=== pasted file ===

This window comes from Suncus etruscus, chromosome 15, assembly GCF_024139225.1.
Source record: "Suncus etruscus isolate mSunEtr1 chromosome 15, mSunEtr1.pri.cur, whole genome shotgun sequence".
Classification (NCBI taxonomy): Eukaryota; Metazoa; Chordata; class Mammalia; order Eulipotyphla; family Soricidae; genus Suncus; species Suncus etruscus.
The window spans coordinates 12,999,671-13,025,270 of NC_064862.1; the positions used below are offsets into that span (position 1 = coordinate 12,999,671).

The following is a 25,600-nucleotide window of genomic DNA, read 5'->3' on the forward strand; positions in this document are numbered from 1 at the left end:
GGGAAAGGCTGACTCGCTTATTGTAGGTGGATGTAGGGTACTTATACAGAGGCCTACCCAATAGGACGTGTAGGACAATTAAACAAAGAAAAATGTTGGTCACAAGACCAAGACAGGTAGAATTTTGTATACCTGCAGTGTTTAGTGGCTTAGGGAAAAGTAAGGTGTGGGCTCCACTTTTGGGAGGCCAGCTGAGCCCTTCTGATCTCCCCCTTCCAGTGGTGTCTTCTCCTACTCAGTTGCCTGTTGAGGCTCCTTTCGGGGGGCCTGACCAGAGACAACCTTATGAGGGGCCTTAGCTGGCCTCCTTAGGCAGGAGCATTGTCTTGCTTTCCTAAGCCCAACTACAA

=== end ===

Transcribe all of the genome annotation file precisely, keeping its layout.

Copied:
This window comes from Suncus etruscus, chromosome 15, assembly GCF_024139225.1.
Source record: "Suncus etruscus isolate mSunEtr1 chromosome 15, mSunEtr1.pri.cur, whole genome shotgun sequence".
Classification (NCBI taxonomy): Eukaryota; Metazoa; Chordata; class Mammalia; order Eulipotyphla; family Soricidae; genus Suncus; species Suncus etruscus.
The window spans coordinates 12,999,671-13,025,270 of NC_064862.1; the positions used below are offsets into that span (position 1 = coordinate 12,999,671).

The following is a 25,600-nucleotide window of genomic DNA, read 5'->3' on the forward strand; positions in this document are numbered from 1 at the left end:
GGGAAAGGCTGACTCGCTTATTGTAGGTGGATGTAGGGTACTTATACAGAGGCCTACCCAATAGGACGTGTAGGACAATTAAACAAAGAAAAATGTTGGTCACAAGACCAAGACAGGTAGAATTTTGTATACCTGCAGTGTTTAGTGGCTTAGGGAAAAGTAAGGTGTGGGCTCCACTTTTGGGAGGCCAGCTGAGCCCTTCTGATCTCCCCCTTCCAGTGGTGTCTTCTCCTACTCAGTTGCCTGTTGAGGCTCCTTTCGGGGGGCCTGACCAGAGACAACCTTATGAGGGGCCTTAGCTGGCCTCCTTAGGCAGGAGCATTGTCTTGCTTTCCTAAGCCCAACTACAA